- USB Type-C cable
- SIM ejector
- Some obligatory paperwork
And that’s all you get out of the box of the Galaxy S22+. If you think Samsung will change its mind by bringing back the power brick, you may just have to let go of such a dream.
Anyway, you’ll need to spend a few extra bucks in order to grab a 45W-capable Samsung charger or maybe make use of a powerful third-party charger.
Out of the box, you get the smartphone, a short, but sturdy USB Type-C to Type-C cable, and a SIM ejector tool. There is a couple of paperwork and there is nothing else inside the small box.
I’m still for smartphone companies being generous enough to include a TPU case in the box of their devices just like popular Chinese brands such as OnePlus or Xiaomi.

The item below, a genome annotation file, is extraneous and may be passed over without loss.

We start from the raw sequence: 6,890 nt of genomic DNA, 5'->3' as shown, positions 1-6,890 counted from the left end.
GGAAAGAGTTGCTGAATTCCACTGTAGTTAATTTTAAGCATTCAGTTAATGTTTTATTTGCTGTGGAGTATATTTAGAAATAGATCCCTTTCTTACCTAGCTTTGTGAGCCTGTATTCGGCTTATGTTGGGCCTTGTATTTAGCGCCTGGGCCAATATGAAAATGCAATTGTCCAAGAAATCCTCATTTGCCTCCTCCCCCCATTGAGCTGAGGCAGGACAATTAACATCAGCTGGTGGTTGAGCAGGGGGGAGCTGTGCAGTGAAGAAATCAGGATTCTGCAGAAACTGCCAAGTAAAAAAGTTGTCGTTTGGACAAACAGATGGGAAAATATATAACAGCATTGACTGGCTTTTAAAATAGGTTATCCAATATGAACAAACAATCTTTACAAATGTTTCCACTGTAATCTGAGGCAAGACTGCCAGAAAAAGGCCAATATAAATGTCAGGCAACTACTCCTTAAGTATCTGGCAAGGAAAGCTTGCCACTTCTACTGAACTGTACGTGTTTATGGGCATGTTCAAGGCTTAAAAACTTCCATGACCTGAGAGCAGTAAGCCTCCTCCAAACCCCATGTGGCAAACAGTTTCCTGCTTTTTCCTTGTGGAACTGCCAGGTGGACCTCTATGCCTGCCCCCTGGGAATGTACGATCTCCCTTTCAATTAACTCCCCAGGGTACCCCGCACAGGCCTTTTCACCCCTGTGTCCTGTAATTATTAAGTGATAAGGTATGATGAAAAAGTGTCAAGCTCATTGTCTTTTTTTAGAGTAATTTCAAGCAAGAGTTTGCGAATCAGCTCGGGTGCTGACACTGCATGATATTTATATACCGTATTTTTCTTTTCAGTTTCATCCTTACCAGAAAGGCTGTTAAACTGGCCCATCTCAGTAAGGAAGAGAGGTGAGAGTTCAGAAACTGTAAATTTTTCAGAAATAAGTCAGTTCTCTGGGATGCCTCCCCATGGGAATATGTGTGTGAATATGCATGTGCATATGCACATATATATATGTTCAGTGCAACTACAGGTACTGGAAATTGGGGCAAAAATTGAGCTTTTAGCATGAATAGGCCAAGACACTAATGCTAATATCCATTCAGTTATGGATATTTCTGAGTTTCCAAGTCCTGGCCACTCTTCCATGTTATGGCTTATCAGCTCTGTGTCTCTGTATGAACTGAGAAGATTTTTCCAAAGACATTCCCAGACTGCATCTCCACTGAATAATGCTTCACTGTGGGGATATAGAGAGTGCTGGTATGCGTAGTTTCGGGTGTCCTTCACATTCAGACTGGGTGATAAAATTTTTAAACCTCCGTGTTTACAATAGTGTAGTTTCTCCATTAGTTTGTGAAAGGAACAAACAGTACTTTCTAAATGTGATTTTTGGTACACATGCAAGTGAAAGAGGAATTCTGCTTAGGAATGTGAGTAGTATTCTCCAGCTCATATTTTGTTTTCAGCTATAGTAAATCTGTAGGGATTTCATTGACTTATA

Design of the Galaxy S22+
- Measures 157.4 x 75.8 x 7.6 mm
- Weighs about 195 g / 196 g
- Gorilla Glass Victus+ (Front and Back) with aluminum frame
- IP68 dust/water resistant (up to 1.5m for 30 mins)
- Phantom Black, White, Pink Gold, Green, Graphite, Sky Blue, Violet, Cream
As far as the design of the device goes, it’s quite similar to the previous generation Galaxy S21+ in every sense and shared that same identity with the base Galaxy S22 with the Galaxy S22 Ultra looking odd out of the three – since it’s in the league of its own.
Samsung continued to make the Samsung Galaxy S22+ flat just like its predecessor and it’s extremely minimalistic in every sense. I’d put a case on the device if I own one because there isn’t really anything super fascinating to brag about as far as the external design of the device is concerned.
Compared to the OnePlus 10 Pro which I formerly criticized, that device looks quite stunning and its camera module design seems to have been borrowed from the Galaxy S21 Ultra.